A recipe for social change

In April 2014 as Chief Executive of the Joseph Rowntree Foundation Julia gave a lecture at York St. John University where she outlined her take on the ingredients needed to bring about social change.


JRF was established over one hundred years ago in the city of York, a city that has more claim than many to be the kitchen of social change in the UK. The first place in Europe where mentally ill women were held without manacles through the visionary work of William Tuke at the Retreat. The site of one of the first garden villages in New Earswick, the prototype of so much suburban housing in the UK. And the first place where people living in poverty were counted, measured and studied in the ground breaking, influential reports by Joseph, and later Seebohm Rowntree. And now, York aspires to be a Living Wage City, working with employers, voluntary organisations and the local press to ‘stamp out poverty’. It aspires to be a model for a dementia friendly city, one in which all the people of the city, and their visitors, can feel safe, welcomed and able to lead good lives with dementia.

In assessing that legacy of pioneering architecture, influential and challenging research, we witness a tireless journey in pursuit of social justice. But we also witness centuries of social change, and in this lecture tonight I want to try and understand what makes social change happen. What are the ingredients and processes in the recipe? Because social change does happen. Sometimes dramatically and visibly, and more frequently through the slow accretion of rights, the shifting attitudes, the small
adjustments, which mean we suddenly look round and recall. The past was a different country. They did things differently there.

You do not need to be a starry eyed subscriber to the Whig theory of History, or indeed a Blairite humming “things can only get better”, to spot social change. In the lifetime of the JRF – since 1904 – we have seen:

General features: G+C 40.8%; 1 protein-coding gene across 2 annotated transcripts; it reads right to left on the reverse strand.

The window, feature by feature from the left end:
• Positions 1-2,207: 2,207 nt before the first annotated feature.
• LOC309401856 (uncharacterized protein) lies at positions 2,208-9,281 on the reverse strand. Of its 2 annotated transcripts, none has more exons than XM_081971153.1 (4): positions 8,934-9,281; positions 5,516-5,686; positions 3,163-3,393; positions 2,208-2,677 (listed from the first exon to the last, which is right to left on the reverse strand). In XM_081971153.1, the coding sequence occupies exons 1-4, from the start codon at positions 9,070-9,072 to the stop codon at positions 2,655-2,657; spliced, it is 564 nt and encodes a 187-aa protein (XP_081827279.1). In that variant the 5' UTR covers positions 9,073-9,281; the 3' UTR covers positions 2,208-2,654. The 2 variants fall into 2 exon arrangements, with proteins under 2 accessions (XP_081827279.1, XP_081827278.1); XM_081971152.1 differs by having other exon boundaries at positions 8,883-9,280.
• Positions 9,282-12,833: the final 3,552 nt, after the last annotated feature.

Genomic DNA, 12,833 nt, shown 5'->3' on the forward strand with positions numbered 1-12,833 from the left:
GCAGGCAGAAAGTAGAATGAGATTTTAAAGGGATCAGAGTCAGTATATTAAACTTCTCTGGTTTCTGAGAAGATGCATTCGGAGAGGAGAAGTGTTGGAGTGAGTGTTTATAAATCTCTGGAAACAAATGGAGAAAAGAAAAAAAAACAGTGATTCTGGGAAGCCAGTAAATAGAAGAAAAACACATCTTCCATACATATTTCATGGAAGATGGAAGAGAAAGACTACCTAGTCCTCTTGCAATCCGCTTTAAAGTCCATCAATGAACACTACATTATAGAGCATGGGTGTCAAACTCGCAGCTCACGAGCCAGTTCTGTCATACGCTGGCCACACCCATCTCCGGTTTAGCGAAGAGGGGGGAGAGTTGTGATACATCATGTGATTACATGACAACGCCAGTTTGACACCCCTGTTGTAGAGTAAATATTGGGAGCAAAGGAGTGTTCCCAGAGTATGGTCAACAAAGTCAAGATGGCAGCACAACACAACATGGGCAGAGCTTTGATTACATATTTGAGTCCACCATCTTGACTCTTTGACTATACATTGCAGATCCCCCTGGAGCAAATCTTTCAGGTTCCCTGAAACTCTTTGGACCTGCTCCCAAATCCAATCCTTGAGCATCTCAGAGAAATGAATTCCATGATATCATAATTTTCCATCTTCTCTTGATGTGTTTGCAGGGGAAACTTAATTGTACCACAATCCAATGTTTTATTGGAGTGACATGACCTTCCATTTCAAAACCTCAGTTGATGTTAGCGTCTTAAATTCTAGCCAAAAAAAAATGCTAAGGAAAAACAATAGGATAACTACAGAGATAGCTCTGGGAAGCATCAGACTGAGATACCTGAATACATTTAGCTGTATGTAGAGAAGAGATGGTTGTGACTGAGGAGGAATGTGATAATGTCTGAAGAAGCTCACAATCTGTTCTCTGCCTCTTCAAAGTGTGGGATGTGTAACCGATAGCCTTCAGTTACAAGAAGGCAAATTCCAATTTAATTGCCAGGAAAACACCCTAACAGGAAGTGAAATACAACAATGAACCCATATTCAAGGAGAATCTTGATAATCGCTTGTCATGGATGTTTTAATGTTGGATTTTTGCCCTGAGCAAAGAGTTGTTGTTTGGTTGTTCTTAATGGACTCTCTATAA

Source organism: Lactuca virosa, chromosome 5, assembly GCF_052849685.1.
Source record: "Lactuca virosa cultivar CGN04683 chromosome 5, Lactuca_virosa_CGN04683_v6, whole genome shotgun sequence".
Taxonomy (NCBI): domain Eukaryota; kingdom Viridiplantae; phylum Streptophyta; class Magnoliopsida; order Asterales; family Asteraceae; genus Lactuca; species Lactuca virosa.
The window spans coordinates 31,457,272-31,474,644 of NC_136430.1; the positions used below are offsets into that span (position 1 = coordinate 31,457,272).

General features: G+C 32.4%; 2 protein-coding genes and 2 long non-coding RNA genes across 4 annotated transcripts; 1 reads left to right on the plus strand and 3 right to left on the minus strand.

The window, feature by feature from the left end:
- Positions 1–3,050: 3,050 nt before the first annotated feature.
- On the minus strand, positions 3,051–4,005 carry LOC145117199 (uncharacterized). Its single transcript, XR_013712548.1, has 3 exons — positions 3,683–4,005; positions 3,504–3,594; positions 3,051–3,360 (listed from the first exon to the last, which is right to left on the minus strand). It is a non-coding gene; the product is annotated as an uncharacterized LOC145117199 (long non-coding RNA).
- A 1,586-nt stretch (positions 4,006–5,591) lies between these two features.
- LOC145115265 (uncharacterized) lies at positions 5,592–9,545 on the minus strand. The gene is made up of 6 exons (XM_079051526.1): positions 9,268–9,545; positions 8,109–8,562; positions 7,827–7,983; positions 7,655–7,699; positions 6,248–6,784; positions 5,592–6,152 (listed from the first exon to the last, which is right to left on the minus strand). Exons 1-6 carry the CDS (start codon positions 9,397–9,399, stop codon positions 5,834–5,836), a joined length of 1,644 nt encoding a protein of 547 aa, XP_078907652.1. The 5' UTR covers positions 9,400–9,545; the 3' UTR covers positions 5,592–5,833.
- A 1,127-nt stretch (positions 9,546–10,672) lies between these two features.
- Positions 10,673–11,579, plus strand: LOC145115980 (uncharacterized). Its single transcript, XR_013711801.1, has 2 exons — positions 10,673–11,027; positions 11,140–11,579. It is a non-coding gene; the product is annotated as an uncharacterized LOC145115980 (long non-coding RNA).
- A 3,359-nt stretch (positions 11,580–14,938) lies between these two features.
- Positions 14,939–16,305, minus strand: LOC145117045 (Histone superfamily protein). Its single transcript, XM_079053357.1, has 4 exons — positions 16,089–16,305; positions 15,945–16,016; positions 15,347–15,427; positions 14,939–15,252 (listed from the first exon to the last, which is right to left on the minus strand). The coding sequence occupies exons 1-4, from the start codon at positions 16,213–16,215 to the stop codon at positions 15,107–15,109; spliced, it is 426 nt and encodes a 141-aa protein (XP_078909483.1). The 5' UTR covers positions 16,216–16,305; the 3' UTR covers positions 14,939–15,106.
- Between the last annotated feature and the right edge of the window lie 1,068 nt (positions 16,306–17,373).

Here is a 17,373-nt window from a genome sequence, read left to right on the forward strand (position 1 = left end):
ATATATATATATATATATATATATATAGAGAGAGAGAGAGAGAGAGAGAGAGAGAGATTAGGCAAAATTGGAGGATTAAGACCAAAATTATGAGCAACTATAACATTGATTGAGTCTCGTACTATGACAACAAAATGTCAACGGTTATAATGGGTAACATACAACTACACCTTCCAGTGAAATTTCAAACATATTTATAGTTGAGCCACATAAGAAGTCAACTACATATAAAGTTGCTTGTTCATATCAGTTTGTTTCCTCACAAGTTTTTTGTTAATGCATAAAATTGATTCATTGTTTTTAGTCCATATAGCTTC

• The emancipation of women, our right to vote, and our entry into the workforce in
    large numbers;
  • The rising of the school leaving age, and the growth of literacy and numeracy;
  • Health gains that could never previously be imagined;
  • The development of personal and sexual freedom – changing the shape of family
    life, sexual identity and our definition of marriage;
  • A break in the historic link between squalor and poverty – for the last 30 years it has been possible for even the very poorest people to live in decent homes.

And in terms of behaviour and norms we readily accept that we can no longer smoke where we wish, that driving when drunk is socially unacceptable, that church going is no longer the norm and that automatic deference in response to age or class is not required.

Each of these changes, and a host of others, have in their wake brought other changes, some more positive and others more negative, but taken together they signify a very different society from the one that Joseph Rowntree would have seen as he strolled along Bootham.

Not one of these changes – and all the many others – would have been possible without conflict, without the use of power. Sometimes the mobilisation of the powerless, sometimes the assertion of rights by an otherwise marginalised and silenced minority.

The progress of social change owes a huge amount to movements – and it challenges and takes on vested interests, frequently with apparently overwhelming power. This much is, in a sense, self-evident and the celebration of these movements, the history written by the challengers, is a vitally important part of understanding social progress. Now before I go further I need to acknowledge that there is a vast body of theoretical thinking and writing on the question of social change, the nature and validation of such change, the methodology that is used and the calibration of effect. I don’t intend to litter this lecture with theoretical constructs, or reference the extraordinary, powerful and rigorous work by both academics and activists. Instead I want to draw some simple themes from this body of research, and associate it with examples that will, I think, be familiar to people here today. There are plenty of powerful analyses of the nature of social change movements, just as there is a compelling body of evidence about how government is influenced.

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